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Student federation gears resources to soon-to-be-closed homeless shelter

Photo: Remi Yuan

The Student Federation of the University of Ottawa (SFUO) passed an emergency motion at the latest Board of Administration meeting to provide support for the Odawa homeless drop-in centre at 510 Rideau Street.

Also known as 510 Odawa, the centre will close later this month due to funding cuts.

The motion proposed that the SFUO support the centre’s actions to restore its funding, both through means of writing a letter to Ottawa Mayor Jim Watson and Rideau-Vanier Councillor Mathieu Fleury, and via the provision of financial resources to ongoing protests.

A protest to restore funding to the centre took place on Parliament Hill Feb. 25. The SFUO supported the protest, which included supplying hot beverages to the protestors, providing megaphones and other supplies, paying the O-Town Boys—a local indigenous drumming group—to perform, and providing an honorarium to the elder who gave the opening speech and prayer for the rally.

An aboriginal homeless shelter “understands the reality of being indigenous,” along with “the historical context of how someone who’s indigenous ends up on the street,” said vice-president of services and communications Nicole Desnoyers, who introduced the motion.

Desnoyers said the Odawa closure should concern all students, both because of the centre’s proximity to the campus community and neighbourhood, and also because of the SFUO’s ongoing commitment to solidarity with indigenous communities both on and off campus.

She attributes the centre’s funding cuts to a decision by the city responding to complaints from local businesses and condo organizations regarding the number of homeless people in the Rideau-Vanier area.

The 10-year-old centre, run by the Odawa Native Friendship Centre, provides a number of services to those in need, including meals, crisis counselling, and transition services such as referrals to community housing. It will close later this month due to funding cuts.

Mathieu Fleury said the SFUO is mistaken in assigning the blame for 510 Odawa’s closure to the city.

The loss of funding came as a result of changes to the Federal Homelessness Partnership Strategy Program, a federal initiative that provides Ottawa with $10.8 million each year for homelessness support services, according to Fleury.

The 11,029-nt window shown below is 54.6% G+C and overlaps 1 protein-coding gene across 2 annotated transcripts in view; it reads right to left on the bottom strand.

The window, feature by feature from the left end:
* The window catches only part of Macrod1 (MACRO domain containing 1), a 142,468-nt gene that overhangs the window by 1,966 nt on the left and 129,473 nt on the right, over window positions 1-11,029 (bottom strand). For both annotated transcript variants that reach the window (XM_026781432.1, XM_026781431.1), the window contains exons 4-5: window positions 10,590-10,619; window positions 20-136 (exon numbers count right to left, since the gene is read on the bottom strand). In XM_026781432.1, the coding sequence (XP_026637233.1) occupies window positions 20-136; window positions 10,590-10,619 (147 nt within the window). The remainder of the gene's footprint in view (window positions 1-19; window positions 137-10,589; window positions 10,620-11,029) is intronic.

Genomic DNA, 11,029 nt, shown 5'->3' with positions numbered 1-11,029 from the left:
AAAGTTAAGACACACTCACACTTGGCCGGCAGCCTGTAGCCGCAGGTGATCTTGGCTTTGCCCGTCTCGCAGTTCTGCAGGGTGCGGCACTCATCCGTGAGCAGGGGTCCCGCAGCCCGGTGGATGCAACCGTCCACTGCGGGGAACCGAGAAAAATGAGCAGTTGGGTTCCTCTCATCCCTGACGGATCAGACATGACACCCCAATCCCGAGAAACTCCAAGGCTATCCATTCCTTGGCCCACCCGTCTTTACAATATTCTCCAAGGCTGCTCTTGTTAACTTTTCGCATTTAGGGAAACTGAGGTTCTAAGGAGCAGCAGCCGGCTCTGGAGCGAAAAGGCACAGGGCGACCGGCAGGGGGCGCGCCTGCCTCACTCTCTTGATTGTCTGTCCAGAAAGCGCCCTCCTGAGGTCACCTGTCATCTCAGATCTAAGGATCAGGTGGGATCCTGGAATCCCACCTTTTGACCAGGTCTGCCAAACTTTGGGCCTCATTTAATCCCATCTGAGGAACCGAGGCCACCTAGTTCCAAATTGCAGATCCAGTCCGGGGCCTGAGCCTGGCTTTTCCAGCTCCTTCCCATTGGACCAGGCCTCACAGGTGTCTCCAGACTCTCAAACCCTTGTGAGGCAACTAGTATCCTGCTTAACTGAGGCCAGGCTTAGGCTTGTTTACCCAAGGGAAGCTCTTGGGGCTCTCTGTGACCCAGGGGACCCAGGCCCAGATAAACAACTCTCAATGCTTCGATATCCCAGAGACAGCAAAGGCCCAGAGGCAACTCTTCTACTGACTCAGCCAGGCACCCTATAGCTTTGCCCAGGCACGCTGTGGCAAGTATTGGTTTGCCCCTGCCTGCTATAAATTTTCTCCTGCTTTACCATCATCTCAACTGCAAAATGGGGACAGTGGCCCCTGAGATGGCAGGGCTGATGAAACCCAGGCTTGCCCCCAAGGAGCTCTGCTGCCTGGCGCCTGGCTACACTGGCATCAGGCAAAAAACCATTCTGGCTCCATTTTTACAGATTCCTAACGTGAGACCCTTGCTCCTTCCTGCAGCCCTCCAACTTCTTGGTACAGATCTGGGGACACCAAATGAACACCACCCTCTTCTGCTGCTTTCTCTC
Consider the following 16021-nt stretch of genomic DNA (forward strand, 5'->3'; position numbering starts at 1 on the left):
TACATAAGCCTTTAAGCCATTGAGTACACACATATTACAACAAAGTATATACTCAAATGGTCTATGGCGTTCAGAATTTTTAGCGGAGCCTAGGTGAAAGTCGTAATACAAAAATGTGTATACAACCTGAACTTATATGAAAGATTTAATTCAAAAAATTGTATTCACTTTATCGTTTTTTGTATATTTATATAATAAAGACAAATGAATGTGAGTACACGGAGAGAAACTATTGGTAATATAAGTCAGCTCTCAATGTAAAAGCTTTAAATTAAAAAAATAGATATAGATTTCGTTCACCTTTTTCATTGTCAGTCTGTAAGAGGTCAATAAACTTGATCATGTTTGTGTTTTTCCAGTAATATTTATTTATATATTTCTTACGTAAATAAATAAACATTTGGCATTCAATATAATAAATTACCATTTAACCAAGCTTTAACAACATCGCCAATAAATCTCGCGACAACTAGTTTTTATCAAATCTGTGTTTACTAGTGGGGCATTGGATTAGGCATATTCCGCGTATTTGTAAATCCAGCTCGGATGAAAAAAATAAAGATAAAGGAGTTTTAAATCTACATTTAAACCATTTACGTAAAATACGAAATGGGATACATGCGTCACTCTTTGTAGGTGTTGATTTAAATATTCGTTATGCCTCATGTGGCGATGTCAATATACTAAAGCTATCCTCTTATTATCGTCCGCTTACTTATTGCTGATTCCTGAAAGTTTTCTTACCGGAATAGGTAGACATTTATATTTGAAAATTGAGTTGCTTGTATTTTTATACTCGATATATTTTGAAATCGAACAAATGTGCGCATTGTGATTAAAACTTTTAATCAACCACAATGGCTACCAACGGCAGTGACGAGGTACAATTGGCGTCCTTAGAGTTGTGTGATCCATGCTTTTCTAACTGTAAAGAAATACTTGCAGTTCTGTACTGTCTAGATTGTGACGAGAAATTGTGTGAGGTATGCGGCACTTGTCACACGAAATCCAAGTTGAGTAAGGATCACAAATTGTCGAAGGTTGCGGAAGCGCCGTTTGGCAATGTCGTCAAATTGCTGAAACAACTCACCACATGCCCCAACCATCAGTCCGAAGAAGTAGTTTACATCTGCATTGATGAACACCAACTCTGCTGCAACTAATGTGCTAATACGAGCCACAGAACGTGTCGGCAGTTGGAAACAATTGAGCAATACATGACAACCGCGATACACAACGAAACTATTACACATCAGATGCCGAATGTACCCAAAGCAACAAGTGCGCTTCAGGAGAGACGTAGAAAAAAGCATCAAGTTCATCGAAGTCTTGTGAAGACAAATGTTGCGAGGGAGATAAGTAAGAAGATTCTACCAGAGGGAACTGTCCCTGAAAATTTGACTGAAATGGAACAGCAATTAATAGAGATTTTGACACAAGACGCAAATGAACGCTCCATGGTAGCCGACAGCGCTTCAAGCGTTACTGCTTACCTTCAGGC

This past year, the program’s criteria were re-evaluated to place more of a focus on centres that have a housing-first approach. This program is not the only money the city gives to the homelessness sector, but was the main source of funding that 510 Odawa depended on.

Fleury said the city required organizations to re-apply in order to keep getting funding. The application 510 Odawa submitted was rejected  because they don’t prioritize housing first, he said.

The list of organizations that will continue to be funded has not yet been released.

Fleury said sufficient services exist in the area to continue supporting aboriginal homelessness initiatives, citing the Wabano Centre for Aboriginal Health, Minwaashin Lodge, and the Inuit Centre as alternatives.

Desnoyers said 510 Odawa’s services are not replaceable.

“A lot of the response you hear from the public is that it’s OK because you have the Mission, the Shepherds (of Good Hope),” she said, but those centres won’t be able to provide the services that 510 Odawa did.

Desnoyers said she believes the centre’s funding cuts reflect a broader trend.

“What we’re seeing over the course of the last five, 10 years is a number of cuts to indigenous initiatives across the country, within this province, and within this city,” she said, citing last summer’s cuts made to the Native Women’s Association of Canada’s campaign to help find the many missing and murdered indigenous women in Canada.

Desnoyers said she plans to continue to involve the SFUO in the campaign to restore the centre’s funding as more initiatives come forward.